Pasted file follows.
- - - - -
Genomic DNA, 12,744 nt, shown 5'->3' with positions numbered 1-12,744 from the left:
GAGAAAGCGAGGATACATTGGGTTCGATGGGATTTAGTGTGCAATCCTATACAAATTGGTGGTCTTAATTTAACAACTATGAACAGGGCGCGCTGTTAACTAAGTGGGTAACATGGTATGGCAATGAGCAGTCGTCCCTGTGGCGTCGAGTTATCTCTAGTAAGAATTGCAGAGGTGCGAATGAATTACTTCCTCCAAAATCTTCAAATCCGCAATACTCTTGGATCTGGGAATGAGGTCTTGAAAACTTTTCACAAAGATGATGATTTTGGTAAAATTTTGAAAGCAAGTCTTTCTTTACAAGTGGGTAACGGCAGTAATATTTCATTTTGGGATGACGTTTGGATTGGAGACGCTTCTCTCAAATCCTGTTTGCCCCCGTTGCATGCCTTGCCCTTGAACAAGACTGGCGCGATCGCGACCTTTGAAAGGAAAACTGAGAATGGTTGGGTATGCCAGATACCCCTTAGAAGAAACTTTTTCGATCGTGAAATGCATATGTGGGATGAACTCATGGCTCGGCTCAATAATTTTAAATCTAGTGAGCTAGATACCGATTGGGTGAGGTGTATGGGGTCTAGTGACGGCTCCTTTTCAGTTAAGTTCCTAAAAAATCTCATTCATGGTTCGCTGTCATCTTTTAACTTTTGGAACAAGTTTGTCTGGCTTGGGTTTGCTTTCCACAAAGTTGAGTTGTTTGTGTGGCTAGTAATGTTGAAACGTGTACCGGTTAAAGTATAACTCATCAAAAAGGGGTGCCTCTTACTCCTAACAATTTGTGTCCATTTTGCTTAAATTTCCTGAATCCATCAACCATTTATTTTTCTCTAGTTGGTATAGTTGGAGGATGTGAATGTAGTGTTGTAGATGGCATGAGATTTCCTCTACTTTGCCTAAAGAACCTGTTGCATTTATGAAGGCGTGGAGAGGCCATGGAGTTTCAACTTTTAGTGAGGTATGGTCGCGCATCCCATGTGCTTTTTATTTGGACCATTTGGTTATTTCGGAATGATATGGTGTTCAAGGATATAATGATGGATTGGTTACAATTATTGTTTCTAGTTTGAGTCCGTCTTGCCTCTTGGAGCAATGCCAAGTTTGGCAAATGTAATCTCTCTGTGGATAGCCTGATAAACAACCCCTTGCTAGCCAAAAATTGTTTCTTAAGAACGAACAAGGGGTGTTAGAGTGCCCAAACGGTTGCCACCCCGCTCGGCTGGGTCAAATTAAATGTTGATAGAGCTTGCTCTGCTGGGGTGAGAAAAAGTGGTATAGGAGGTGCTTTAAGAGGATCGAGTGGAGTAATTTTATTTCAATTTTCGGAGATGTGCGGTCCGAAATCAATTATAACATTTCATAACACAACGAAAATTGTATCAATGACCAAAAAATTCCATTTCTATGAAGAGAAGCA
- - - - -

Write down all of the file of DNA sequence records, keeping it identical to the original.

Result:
Genomic DNA, 12,744 nt, shown 5'->3' with positions numbered 1-12,744 from the left:
GAGAAAGCGAGGATACATTGGGTTCGATGGGATTTAGTGTGCAATCCTATACAAATTGGTGGTCTTAATTTAACAACTATGAACAGGGCGCGCTGTTAACTAAGTGGGTAACATGGTATGGCAATGAGCAGTCGTCCCTGTGGCGTCGAGTTATCTCTAGTAAGAATTGCAGAGGTGCGAATGAATTACTTCCTCCAAAATCTTCAAATCCGCAATACTCTTGGATCTGGGAATGAGGTCTTGAAAACTTTTCACAAAGATGATGATTTTGGTAAAATTTTGAAAGCAAGTCTTTCTTTACAAGTGGGTAACGGCAGTAATATTTCATTTTGGGATGACGTTTGGATTGGAGACGCTTCTCTCAAATCCTGTTTGCCCCCGTTGCATGCCTTGCCCTTGAACAAGACTGGCGCGATCGCGACCTTTGAAAGGAAAACTGAGAATGGTTGGGTATGCCAGATACCCCTTAGAAGAAACTTTTTCGATCGTGAAATGCATATGTGGGATGAACTCATGGCTCGGCTCAATAATTTTAAATCTAGTGAGCTAGATACCGATTGGGTGAGGTGTATGGGGTCTAGTGACGGCTCCTTTTCAGTTAAGTTCCTAAAAAATCTCATTCATGGTTCGCTGTCATCTTTTAACTTTTGGAACAAGTTTGTCTGGCTTGGGTTTGCTTTCCACAAAGTTGAGTTGTTTGTGTGGCTAGTAATGTTGAAACGTGTACCGGTTAAAGTATAACTCATCAAAAAGGGGTGCCTCTTACTCCTAACAATTTGTGTCCATTTTGCTTAAATTTCCTGAATCCATCAACCATTTATTTTTCTCTAGTTGGTATAGTTGGAGGATGTGAATGTAGTGTTGTAGATGGCATGAGATTTCCTCTACTTTGCCTAAAGAACCTGTTGCATTTATGAAGGCGTGGAGAGGCCATGGAGTTTCAACTTTTAGTGAGGTATGGTCGCGCATCCCATGTGCTTTTTATTTGGACCATTTGGTTATTTCGGAATGATATGGTGTTCAAGGATATAATGATGGATTGGTTACAATTATTGTTTCTAGTTTGAGTCCGTCTTGCCTCTTGGAGCAATGCCAAGTTTGGCAAATGTAATCTCTCTGTGGATAGCCTGATAAACAACCCCTTGCTAGCCAAAAATTGTTTCTTAAGAACGAACAAGGGGTGTTAGAGTGCCCAAACGGTTGCCACCCCGCTCGGCTGGGTCAAATTAAATGTTGATAGAGCTTGCTCTGCTGGGGTGAGAAAAAGTGGTATAGGAGGTGCTTTAAGAGGATCGAGTGGAGTAATTTTATTTCAATTTTCGGAGATGTGCGGTCCGAAATCAATTATAACATTTCATAACACAACGAAAATTGTATCAATGACCAAAAAATTCCATTTCTATGAAGAGAAGCA